If you’re a mortgage broker, some of your clients may have asked you about investment property loans. And while many experienced residential brokers shy away from investment property loans, they often miss out on an excellent business opportunity.
Most mortgage brokers are familiar with home mortgage loans, including the necessary credit score requirements, debt-to-income (DTI) ratio calculations, mortgage insurance premiums, minimum downpayment, the income verification process and all of the documents required to qualify buyers for owner-occupied residential properties.
Government-Sponsored Enterprises (GSEs) like Fannie Mae and Freddie Mac, which purchase and guarantee the home mortgages originated by lenders, establish the underwriting and documentation guidelines to reduce their risk. Most owner-occupied home loans fall under the underwriting guidelines used by the GSEs. When you concentrate on residential mortgage lending, the rigorous requirements of GSE loans become all too familiar so it can be challenging to explore other mortgage industry options.
Investment property loans include non-owner occupied residential 1-4 properties (single family residences, townhomes, and condominiums), multi-family (apartment) buildings, mixed-use buildings, and commercial properties used for “business” purposes. Stated simply, if a borrower purchases a property with the intention of earning a return on the investment, either through rent collected from tenants, the future resale of the property or to operate a business entity, it qualifies as an investment property.
Most banks, wholesale, conduit, hard money and non-bank specialty finance lenders provide loans for investment and small balance commercial properties to some degree.
Many banks, wholesale and conduit lenders originate and sell their loans to GSEs. They typically offer the lowest rates but must follow the strict underwriting guidelines established by GSEs, most notably, detailed documentation of the borrower’s income and credit history. GSEs also limit their investment property loans to residential 1-4 and multi-family buildings.
Some banks use customer deposits to fund investment property loans. While they offer the lowest rates for investment properties and small balance commercial real estate, banks must limit lending for commercial properties to conform to the lending concentration limits imposed on banks by the Federal Reserve. Banks accomplish this through selective lending that limits their loans to existing customers with an excellent credit rating and deposits at the bank.
Hard money lenders acquire capital from private investors, often professionals like doctors and attorneys, to fund local investment properties and small balance commercial loans. These loans are typically short-term solutions that range from 6 to 18 months with high-interest rates and lower LTVs.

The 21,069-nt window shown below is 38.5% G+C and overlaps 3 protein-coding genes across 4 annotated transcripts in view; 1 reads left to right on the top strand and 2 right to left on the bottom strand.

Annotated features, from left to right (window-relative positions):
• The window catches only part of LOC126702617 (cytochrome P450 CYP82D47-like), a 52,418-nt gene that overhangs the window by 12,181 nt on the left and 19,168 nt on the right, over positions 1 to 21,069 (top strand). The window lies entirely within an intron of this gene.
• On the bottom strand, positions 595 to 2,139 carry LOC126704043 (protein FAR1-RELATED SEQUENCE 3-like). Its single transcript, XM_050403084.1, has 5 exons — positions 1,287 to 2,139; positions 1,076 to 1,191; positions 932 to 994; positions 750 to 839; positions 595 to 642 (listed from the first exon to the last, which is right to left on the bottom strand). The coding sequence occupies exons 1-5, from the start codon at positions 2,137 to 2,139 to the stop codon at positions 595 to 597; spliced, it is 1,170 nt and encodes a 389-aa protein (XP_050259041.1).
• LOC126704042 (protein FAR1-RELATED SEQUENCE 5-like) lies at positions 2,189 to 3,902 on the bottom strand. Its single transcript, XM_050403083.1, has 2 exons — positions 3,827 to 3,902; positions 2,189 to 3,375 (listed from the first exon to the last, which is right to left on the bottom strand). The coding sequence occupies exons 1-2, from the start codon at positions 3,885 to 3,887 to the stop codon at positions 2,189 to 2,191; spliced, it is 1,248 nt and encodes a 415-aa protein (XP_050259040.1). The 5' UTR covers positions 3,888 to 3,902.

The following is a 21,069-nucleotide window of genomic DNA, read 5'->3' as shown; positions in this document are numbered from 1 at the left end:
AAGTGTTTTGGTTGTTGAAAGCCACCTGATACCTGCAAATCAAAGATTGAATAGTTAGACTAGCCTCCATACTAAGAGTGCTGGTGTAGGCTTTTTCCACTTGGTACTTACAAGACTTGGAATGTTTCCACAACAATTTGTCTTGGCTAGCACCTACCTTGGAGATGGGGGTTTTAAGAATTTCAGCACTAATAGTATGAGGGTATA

A non-bank portfolio lender, often referred to as a specialty finance company, retains, manages and services the loans it originates in a private mortgage portfolio. It acquires investment capital from private investors, which may include insurance companies, pension plans, and private money managers, by offering bonds which pay a risk-adjusted return from the interest and loan serving fees it collects. The rates charged by non-bank portfolio lenders typically fall between low rates charged by banks and the high rates charged for short-term loans from hard money lenders.
If your borrower is self-employed or owns a small business, they may find it difficult to qualify for a GSE-sponsored investment property loan.
For example, a small business may not have an established credit history, making them ineligible for a multi-family building loan from a GSE or bank. Likewise, self-employed real estate investors and small business owners often write off expenses associated with their investments and business operations to reduce their income and tax liability. Unfortunately, these practices, although legal, can also make your borrowers ineligible for investment property loans from GSEs or Banks.
So the simple solution to getting an investment property loan for tough-to-qualify investors is to use a portfolio lender that doesn’t sell their loans to a GSE or bank.
Since direct portfolio lenders don’t sell their loans to a GSE, they are free to create their own underwriting rules, which often include an asset-based approach for investment property loans. As its name implies, asset-based loans place more importance on the value of the property and its revenue-generating potential than the borrower’s personal income. Because of this, borrowers often don’t need to provide documentation to verify their personal income.
Calling an asset-based loan a “no income” or “stated income” loan is often a misnomer. The underwriting for an asset-based loan does evaluate the income or revenue-generating potential of the property, so calling them a no income or stated income loan isn’t technically correct. Income from the property isn’t personal, but it is still income, and lenders typically verify it during the underwriting process.
If you service self-employed real estate investors and small business owners who have difficulty verifying their personal income or don’t have an established credit history, using an asset-based lender is the best option for obtaining the financing your borrowers need to acquire an investment property.
The best way to deal with your tough-to-qualify investors is to offer an asset-based loan as a medium-term solution that allows them to acquire the property and take advantage of an excellent investment opportunity. You can then provide a plan to help your borrower establish a plan so they can qualify for a conventional loan after a few years. Doing so will earn you the reputation of a broker who knows how to solve business challenges through the creative use of asset-based lending programs.